*to the state title in 1945, will handle the Frosh this season.
He has the tremendous job of cutting a squad of over 60
aspirants to a workable 15, and the remaining 40 that will
"*■ eventually become the junior varsity are v/orking under the
supervision of Hobson during the evenings. Hobson said he
felt extremely fortunate to have Schopf on hand to help out
Legal Eagles Shutout Phi Psis;
Sigma Hall Smothers Dorm EE
Winners Maintain
Perfect Records
The Legal Eagles made it two
straight in their victory parade
when they skidded and slipped to a
hard fought 6-0 ’ictory over a bat
tling Phi Psi squad, and Sigma hall
came from behind to knock off the
Vets from Dorm “EE”, 22-7 in the
intramural touch football games
played Tuesday on Home field.
Early in the first period Eagle
A1 Gray blocked Cal Smith’s kick
and recovered on the Phi Psi ten
yard line. The alert Phi Psi back
field immediately intercepted Rog
Dick’s bullet pass on their own two.
Cal Smith eased through a hole in
the Eagle line to squirm up to the
Phi Psi 22.
Brad Francher, Eagle left end,
surprised himself and the specta
tors by intercepting Smith’s next
pass on the Phi Psi ten, and went
over for the touchdown. A1 Gray’s
conversion attempt was blocked.
The second half was fought on
even terms, with the offensive of
both teams built around the
sharpshooting passes of Phi Psi
Smith and the Eagles’ Rog Dick
and Johnny Brooks, but the slip
pery condition of the field slowed
pass receivers down. Standouts
for the Phi Psi’s were the passing
of Cal Smith, and the line play of
Bus Rohwer. For the Eagles, the
line backing of Snedecor and Wil
liamson highlighted the play. The
game was marred by numerous
8:50 Sherry Ross-Vets A.
4:45 DUs-Omega Hall.
•3:50 ATO-SigEps.
4:45 SAE-Vet B.
Intramural Director Paul
Washke announced yesterday
that all the tie games will be
played off and will be announced
daily in the Emerald. The DU
Omega and SAE-Vets B games
were billed for earlier in the year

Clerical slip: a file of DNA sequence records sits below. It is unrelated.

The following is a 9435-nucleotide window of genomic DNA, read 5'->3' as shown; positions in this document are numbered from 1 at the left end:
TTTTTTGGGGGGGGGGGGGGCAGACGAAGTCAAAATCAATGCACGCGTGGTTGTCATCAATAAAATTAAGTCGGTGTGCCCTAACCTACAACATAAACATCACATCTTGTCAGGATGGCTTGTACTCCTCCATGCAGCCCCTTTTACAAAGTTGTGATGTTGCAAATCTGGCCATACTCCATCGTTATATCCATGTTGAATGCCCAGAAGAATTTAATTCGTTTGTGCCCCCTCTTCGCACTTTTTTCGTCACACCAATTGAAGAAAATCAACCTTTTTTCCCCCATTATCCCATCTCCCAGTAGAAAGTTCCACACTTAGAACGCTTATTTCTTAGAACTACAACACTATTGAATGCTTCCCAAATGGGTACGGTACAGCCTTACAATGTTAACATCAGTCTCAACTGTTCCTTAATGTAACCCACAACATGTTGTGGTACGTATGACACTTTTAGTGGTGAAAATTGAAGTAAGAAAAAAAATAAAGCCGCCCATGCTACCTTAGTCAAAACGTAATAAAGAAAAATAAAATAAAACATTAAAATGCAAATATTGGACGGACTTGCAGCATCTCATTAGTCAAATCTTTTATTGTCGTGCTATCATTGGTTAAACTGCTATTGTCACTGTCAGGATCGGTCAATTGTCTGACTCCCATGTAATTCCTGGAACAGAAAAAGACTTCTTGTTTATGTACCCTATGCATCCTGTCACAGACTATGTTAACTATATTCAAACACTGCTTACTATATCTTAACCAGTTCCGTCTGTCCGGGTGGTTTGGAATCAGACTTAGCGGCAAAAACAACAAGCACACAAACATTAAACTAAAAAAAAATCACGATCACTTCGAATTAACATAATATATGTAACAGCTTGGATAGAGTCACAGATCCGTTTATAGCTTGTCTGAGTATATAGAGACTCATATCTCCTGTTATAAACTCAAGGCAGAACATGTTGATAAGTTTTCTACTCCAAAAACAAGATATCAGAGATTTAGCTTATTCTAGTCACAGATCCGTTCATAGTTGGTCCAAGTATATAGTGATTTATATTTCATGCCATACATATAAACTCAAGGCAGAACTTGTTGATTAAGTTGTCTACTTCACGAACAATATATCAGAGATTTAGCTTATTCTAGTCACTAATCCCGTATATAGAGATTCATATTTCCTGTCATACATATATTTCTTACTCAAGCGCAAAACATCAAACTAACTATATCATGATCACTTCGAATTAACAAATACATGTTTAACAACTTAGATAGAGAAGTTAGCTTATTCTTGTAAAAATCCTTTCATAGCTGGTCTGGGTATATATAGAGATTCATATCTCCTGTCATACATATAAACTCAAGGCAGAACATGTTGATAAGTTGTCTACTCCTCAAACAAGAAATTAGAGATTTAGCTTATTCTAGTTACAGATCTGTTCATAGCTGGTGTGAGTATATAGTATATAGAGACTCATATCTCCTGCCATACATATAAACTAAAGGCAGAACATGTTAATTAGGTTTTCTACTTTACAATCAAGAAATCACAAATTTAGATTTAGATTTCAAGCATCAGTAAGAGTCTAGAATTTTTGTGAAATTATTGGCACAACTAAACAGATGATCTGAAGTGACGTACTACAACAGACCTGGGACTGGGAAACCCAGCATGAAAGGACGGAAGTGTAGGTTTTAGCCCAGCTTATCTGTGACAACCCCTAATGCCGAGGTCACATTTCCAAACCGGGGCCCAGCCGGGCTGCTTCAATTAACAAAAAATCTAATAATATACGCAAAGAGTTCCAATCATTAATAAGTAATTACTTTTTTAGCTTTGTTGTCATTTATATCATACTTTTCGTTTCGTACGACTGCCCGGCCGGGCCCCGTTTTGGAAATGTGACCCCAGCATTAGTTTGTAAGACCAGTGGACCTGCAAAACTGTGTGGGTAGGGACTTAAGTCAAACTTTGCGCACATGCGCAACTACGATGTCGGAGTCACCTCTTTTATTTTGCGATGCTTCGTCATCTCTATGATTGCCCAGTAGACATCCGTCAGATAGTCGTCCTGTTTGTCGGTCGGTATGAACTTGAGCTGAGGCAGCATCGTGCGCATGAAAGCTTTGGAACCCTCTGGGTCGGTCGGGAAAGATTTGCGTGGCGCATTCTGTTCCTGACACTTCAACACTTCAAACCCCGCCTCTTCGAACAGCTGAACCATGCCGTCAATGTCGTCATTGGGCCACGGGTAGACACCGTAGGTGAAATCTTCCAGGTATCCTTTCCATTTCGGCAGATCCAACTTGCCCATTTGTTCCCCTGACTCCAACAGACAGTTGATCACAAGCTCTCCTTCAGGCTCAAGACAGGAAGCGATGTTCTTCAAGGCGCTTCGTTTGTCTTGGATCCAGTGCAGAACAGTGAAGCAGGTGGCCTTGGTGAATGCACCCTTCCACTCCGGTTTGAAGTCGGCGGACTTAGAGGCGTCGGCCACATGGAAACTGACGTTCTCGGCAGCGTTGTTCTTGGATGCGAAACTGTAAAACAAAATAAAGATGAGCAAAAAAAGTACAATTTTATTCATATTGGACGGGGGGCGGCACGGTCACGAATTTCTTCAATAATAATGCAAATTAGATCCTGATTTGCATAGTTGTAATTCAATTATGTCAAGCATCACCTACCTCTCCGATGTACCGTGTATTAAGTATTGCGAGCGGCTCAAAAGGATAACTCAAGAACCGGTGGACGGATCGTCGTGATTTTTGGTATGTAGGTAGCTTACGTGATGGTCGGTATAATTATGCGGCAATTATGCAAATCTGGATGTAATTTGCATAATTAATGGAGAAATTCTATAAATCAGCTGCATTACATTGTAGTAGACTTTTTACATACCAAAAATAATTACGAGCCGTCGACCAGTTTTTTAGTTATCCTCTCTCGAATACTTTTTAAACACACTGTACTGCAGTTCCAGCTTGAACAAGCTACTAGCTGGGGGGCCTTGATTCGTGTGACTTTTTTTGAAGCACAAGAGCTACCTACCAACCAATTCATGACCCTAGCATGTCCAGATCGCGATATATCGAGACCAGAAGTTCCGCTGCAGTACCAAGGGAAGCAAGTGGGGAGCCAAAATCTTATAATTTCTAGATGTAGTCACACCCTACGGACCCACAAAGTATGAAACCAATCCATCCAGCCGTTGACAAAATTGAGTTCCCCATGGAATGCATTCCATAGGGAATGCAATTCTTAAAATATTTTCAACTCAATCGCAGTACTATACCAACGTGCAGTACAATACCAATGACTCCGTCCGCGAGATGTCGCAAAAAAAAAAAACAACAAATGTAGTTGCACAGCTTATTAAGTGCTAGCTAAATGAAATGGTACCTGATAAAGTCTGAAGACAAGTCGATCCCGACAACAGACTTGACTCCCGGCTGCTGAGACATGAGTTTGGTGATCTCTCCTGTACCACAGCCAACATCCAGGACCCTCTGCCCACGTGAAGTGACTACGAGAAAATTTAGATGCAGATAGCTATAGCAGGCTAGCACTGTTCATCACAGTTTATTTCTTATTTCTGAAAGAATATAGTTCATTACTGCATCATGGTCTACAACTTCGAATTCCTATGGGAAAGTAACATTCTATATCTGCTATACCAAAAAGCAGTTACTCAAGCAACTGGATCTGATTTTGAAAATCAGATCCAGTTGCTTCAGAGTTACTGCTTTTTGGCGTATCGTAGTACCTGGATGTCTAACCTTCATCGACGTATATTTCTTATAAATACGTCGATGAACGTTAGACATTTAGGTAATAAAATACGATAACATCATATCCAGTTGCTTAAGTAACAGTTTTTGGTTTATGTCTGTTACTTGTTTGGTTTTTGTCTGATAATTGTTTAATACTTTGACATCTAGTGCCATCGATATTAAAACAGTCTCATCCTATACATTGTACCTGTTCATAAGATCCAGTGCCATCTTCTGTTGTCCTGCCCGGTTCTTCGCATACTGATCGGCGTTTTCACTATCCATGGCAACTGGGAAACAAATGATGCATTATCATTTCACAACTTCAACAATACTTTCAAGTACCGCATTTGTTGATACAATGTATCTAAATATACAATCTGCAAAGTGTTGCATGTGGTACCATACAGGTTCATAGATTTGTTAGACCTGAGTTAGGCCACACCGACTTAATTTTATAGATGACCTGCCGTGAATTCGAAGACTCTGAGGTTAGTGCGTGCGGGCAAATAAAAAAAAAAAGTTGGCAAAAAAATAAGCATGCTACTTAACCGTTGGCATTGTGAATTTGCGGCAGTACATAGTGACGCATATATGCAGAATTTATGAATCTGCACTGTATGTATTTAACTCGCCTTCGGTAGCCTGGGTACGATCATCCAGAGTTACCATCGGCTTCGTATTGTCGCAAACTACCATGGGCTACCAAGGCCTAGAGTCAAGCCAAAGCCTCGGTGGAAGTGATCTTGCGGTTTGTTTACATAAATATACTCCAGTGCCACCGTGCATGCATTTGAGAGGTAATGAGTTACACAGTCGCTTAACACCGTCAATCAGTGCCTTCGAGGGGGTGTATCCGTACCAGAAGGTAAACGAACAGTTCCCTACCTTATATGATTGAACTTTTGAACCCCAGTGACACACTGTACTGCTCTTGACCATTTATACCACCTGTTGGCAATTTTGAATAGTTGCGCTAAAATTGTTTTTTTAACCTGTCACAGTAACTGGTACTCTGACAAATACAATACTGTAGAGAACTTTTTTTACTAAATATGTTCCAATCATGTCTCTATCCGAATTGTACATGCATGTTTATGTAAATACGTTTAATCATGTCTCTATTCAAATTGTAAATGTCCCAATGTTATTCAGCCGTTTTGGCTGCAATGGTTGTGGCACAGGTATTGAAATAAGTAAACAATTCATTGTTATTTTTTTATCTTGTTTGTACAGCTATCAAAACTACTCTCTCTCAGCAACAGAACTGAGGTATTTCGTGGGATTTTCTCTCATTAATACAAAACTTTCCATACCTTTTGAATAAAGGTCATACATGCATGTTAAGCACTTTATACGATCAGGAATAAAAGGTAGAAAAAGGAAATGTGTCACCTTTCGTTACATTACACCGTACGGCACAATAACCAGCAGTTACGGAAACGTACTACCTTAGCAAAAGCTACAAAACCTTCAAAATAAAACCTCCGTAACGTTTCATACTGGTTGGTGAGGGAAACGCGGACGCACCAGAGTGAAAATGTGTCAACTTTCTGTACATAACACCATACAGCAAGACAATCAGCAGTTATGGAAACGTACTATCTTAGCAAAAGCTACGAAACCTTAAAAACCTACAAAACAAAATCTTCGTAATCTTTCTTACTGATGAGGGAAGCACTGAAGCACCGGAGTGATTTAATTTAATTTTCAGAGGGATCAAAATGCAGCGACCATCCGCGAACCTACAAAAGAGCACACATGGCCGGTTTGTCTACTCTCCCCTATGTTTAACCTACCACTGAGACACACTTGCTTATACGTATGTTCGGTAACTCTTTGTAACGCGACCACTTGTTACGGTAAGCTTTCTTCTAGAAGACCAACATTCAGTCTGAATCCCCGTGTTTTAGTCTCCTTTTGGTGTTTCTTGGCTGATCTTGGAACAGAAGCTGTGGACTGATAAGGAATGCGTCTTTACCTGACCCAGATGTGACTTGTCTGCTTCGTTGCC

but were postponed because of an
error in the published schedule.
The Vets drew first blood in the
second tilt, when they scored early
in the second quarter after an even
stephen first stanza. Fullback Vince
Otto started off the attack, as he
passed from his own 40 yard line
down to Right End Jerry Smith,
who made a miraculous catch on
the Sigma 20 as lanky defenseman
Carl Maxer swarmed over him.
Thompson Scores
After two fruitless pass plays,
Otto raced over left guard and as
he was about to be stopped lateraled
to Quarterback Kay Thompson, who
galloped over for the score. Otto
completed the conversion point on
a pass to Smith, and things looked
good for the Vets as they led 7-0.
But the situation didn’t look that
way for long, when on the first play
after kickoff, strong-armed Win
ston Wright hurled the pigskin
down to Fullback Carl Maxey, who
was in the clear on the 20, and he
trotted across into paydirt. Wright
then tossed a short one to Andy
Swan for the extra point, and the
score was tied, 7-7.
No points were tallied In the
third period, but a drive was
started that carried over for a
tally at the start of the last. Right
End Bob Gibson snagged an
aerial from Maxie on the Vet 30
yard marker for a first down, and
then Wright repeated the process
on the 17. Then Wright took over
the passing duties and on the first
try spotted a beauty to Gibson,
who went over, and the score was
13-7, as the attempted point
The straw that broke the Vets
men’s back came immediately after
this, however, as the kickoff from
the hall-dwellers went clear to the
two yard line before it was downed.
As he tried to get his mates out of
the hole, Otto was caught behind
the goal line for a safety and two
Sigma Takes Over
Then, when the Sigma hall grid
sters took over on the 20 after an
attempted pass by the Vets failed,
they were in touchdown territory,
and they wasted no time in capital
izing on the break.
Andy Swan packed the leather
around right end to the 11, Wright
ran down to the four for a first
down, and Cliff James threw the
touchdown pass to Wright. James
bulleted the ball to Maxie for the
extra point, and the final score was
R>eview> • . . .
“Oregon is definitely a dry ball
club this year,” said Hymie Harris,